Photography: Steve Neavling
Not every city has a renegade group of lawn mower enthusiasts who spend their evenings cleaning up playgrounds that have been all but forgotten, but Detroit does.
The self-described group of “rebel landscape artists” gets together a few times a month to cut grass, clear brush, and pick up trash in parks and playgrounds all over the city. But don’t get it twisted, this isn’t your average clean-up crew, this gang is packing some serious power.
Horsepower, that is. It began in 2010 with one guy, Tom Nardone. “They city announced they were gonna start closing parks, and I didn’t really understand what that meant, what does that mean?” he says. “Then I realized oh, they don’t put a gate or a wall up, they just stop mowing the grass.”
So he bought a riding lawn mower on Craigslist for $250 and went out and mowed one of the closed parks himself. Since then, it’s grown exponentially. On an average night, between 20-30 people show up – all volunteers – pulling trailers filled with high-powered riding mowers, leaf blowers, weed whackers, and any other tool you can imagine.
People like John Barrett, who started in 2011 with a push mower. “I read a story about it in the paper and thought that sounds really cool, I wanna do that,” he says. Now, he shows up with a trailer containing two mowers and his wife, who helps the crew pick up the trash often found among the overgrowth.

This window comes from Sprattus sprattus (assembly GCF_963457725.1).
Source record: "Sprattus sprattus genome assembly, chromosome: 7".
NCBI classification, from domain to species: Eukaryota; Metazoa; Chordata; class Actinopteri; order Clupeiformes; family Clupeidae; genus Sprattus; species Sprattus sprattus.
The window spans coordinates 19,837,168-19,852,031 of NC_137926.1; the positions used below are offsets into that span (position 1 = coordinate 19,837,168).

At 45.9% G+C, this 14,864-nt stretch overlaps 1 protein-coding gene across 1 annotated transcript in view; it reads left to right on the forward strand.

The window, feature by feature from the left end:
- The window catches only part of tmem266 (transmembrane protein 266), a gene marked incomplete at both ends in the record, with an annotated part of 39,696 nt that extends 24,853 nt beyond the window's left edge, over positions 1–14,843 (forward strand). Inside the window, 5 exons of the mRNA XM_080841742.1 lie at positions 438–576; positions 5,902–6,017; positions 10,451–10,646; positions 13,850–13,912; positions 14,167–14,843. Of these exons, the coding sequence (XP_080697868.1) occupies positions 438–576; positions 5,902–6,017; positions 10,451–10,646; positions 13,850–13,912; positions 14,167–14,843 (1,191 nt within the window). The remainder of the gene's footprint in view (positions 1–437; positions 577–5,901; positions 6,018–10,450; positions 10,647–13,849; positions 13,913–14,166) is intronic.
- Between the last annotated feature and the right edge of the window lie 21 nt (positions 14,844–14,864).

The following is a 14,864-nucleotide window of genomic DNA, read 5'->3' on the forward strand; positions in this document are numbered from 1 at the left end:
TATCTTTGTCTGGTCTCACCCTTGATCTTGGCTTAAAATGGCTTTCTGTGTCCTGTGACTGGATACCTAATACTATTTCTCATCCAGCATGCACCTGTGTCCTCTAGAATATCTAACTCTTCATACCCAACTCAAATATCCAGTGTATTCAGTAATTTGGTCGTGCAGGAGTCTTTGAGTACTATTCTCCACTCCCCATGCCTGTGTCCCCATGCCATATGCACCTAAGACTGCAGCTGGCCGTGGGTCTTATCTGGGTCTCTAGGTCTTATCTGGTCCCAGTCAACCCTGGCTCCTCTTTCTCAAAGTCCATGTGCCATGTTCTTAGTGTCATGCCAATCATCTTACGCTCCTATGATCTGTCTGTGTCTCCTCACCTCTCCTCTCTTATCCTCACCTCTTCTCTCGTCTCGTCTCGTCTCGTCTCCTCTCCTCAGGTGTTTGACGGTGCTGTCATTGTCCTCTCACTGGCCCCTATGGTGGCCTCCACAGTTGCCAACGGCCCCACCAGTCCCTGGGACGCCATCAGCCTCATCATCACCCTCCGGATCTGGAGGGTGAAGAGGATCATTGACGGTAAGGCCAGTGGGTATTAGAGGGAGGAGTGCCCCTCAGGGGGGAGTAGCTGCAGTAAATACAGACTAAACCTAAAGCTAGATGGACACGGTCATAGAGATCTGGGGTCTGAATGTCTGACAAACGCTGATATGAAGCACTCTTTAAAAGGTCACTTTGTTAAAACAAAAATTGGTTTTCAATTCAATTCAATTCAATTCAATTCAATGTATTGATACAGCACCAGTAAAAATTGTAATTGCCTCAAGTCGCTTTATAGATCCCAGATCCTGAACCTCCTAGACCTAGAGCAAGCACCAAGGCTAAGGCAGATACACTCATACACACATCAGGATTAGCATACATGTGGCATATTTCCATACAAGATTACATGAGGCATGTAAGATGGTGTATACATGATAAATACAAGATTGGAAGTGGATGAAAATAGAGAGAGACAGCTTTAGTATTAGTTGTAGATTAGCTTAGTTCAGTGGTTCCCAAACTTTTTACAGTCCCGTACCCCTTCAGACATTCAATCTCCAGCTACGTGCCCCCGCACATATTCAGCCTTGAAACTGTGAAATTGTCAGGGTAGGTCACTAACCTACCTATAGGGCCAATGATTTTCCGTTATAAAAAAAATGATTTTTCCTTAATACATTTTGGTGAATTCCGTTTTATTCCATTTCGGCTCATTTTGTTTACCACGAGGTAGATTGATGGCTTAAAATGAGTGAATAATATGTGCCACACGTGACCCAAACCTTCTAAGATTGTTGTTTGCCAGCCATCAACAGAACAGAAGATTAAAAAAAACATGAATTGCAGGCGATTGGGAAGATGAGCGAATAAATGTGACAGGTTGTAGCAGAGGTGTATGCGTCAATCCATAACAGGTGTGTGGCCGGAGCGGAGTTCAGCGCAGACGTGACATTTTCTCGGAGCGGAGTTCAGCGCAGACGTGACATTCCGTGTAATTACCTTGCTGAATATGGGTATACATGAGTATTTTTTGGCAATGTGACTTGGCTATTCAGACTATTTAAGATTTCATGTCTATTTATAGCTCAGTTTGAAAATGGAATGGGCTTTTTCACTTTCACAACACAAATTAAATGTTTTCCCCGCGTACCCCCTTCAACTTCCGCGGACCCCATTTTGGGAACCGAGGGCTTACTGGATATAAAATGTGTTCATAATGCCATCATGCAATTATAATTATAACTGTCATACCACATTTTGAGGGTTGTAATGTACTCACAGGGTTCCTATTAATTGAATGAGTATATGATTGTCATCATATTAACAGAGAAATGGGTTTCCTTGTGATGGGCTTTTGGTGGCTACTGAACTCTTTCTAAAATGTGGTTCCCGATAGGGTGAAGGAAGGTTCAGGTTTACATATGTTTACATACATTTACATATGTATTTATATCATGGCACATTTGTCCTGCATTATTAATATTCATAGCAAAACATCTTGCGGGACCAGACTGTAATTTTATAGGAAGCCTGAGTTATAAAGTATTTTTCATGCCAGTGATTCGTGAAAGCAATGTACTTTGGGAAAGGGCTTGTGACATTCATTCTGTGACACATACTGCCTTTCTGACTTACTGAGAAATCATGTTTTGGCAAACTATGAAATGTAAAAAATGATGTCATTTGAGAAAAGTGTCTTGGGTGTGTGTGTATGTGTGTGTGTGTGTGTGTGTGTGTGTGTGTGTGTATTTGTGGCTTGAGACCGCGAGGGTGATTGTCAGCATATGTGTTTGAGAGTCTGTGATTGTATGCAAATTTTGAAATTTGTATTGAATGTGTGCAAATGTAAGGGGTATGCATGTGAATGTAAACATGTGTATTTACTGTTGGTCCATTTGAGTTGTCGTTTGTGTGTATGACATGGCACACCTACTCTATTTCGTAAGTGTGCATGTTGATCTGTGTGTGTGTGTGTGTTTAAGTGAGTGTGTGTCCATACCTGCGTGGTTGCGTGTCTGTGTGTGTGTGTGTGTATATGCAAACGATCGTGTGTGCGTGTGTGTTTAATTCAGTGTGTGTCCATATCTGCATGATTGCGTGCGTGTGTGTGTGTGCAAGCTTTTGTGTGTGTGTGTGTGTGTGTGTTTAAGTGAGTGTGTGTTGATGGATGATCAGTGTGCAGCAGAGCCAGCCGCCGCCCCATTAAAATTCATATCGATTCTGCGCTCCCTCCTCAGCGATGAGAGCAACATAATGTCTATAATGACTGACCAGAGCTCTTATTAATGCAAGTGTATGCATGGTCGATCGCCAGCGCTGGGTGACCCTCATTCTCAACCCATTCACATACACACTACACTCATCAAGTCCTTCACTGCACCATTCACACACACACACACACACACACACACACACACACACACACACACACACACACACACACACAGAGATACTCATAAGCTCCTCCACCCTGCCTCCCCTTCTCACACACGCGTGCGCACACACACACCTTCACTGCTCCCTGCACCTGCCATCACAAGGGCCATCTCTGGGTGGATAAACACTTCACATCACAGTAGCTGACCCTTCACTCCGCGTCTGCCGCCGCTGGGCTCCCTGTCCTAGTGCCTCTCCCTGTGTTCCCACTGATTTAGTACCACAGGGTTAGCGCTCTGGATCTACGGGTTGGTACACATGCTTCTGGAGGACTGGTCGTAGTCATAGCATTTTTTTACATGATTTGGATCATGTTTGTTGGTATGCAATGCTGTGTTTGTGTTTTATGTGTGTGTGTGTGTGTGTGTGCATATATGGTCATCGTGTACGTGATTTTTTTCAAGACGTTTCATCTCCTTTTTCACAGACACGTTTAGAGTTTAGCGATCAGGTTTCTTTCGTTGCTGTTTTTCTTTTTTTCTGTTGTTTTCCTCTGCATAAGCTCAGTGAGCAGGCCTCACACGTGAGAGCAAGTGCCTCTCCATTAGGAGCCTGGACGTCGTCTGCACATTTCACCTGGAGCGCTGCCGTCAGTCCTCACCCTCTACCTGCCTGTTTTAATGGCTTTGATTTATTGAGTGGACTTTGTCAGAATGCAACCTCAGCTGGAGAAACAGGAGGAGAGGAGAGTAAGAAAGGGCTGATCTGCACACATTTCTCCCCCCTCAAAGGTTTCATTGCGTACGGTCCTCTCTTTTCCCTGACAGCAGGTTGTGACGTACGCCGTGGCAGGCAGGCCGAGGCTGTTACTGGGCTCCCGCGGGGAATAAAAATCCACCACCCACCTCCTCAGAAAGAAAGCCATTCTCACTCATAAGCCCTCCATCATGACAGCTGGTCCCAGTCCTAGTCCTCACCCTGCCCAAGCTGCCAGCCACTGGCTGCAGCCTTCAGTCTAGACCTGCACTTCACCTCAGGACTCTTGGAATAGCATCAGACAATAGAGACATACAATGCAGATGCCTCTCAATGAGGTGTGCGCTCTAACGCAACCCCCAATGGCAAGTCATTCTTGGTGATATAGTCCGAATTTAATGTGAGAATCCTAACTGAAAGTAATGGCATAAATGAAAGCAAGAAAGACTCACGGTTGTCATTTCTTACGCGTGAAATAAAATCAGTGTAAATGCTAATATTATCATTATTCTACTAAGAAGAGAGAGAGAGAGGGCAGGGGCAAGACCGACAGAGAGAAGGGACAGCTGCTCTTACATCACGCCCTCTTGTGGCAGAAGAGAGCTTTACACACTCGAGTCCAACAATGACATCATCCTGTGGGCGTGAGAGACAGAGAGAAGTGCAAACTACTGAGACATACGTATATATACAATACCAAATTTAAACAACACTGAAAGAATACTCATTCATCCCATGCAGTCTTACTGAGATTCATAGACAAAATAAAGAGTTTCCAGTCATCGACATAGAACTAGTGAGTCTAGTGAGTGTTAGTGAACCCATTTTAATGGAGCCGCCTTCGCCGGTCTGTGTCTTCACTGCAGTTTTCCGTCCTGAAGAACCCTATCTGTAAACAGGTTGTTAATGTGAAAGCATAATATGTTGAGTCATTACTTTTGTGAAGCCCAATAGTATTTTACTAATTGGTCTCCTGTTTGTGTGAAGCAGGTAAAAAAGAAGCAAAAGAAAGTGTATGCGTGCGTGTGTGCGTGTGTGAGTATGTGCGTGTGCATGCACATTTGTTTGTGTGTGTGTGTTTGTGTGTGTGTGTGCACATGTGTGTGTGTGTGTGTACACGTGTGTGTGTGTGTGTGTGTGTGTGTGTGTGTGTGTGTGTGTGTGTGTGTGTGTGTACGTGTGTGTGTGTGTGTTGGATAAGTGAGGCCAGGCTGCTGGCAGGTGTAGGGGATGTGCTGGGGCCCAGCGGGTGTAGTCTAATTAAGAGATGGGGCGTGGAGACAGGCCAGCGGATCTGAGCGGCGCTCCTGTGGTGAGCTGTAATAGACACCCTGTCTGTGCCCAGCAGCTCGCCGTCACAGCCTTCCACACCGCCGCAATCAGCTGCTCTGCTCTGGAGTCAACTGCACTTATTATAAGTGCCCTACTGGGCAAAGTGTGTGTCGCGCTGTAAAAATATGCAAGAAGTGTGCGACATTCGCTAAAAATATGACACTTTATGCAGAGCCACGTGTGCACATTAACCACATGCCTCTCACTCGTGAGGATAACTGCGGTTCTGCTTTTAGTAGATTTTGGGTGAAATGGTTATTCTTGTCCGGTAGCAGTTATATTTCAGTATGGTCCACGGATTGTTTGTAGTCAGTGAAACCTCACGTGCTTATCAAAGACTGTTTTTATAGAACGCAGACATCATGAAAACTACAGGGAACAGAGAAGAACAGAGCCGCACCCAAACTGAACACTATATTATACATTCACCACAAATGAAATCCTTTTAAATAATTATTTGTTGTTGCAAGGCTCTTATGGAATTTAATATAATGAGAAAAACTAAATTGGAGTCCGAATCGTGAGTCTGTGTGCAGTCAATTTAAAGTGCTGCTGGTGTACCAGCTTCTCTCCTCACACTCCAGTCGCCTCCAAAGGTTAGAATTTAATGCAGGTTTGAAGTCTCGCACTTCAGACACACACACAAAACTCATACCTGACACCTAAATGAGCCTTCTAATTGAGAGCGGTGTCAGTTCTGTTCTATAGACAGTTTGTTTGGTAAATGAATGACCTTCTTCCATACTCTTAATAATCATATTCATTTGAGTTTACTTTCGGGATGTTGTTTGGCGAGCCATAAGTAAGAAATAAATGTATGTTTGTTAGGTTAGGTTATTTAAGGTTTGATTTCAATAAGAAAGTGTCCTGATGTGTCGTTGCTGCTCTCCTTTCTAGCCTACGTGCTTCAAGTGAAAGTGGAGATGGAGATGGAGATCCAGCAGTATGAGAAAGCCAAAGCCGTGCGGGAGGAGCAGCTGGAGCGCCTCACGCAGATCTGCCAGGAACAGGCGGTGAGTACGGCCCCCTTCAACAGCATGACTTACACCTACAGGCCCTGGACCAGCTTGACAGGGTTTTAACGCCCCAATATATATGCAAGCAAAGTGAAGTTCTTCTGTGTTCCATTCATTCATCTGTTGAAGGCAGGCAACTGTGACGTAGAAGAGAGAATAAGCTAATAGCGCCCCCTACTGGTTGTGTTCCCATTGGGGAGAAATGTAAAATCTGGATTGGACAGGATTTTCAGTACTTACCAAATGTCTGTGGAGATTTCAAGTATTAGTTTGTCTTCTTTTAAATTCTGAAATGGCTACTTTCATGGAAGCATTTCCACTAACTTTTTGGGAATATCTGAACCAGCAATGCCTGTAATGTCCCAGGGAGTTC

“There’s a lot of trash,” says another gang member Jim Coffman, who’s been coming out to events for two years. “When it looks bad, it gives people license to throw more trash.”
And mowing over it wasn’t doing any good. “All these guys come out, right? And they just get on the mowers and start mowin’ and they’ll run stuff over, and one Frito bag turns into a hundred pieces of Frito bag,” Nardone says.
So they devised a competition. Dubbed the Inventors Challenge Showdown, the group was challenged to come up with crazy contraptions to get rid of trash. “Will there be a ‘dirty diaper destroyer’ or a ‘Courvoisier Cognac Capturer’? You never know what these guys will make,” read the Facebook event invitation. The group uses the social media platform to coordinate all the meetups.
There ended up being four entries, including one rake-like apparatus that resembled a moustache, appropriately named “The Selleck”. Nardone says the winner, nicknamed “The Catfish” by its creator Charlie Spiess, was a work of “mechanical genius.”
“There’s always some kind of crazy competition,” says Spiess. At least once a month the group hang out after the last park of the evening is complete, often barbecuing, drinking beers, or in the case of the most recent gathering, eating a Durian fruit.
It’s this spirit of camaraderie that keeps the group growing, Coffman says, and in a way, the fact that they all are vigilantes when it comes to giving children places to play. “We don’t ask permission to do anything. If trees need trimmin’, we just trim ‘em. We go around the bureaucracy and go straight to the kids.”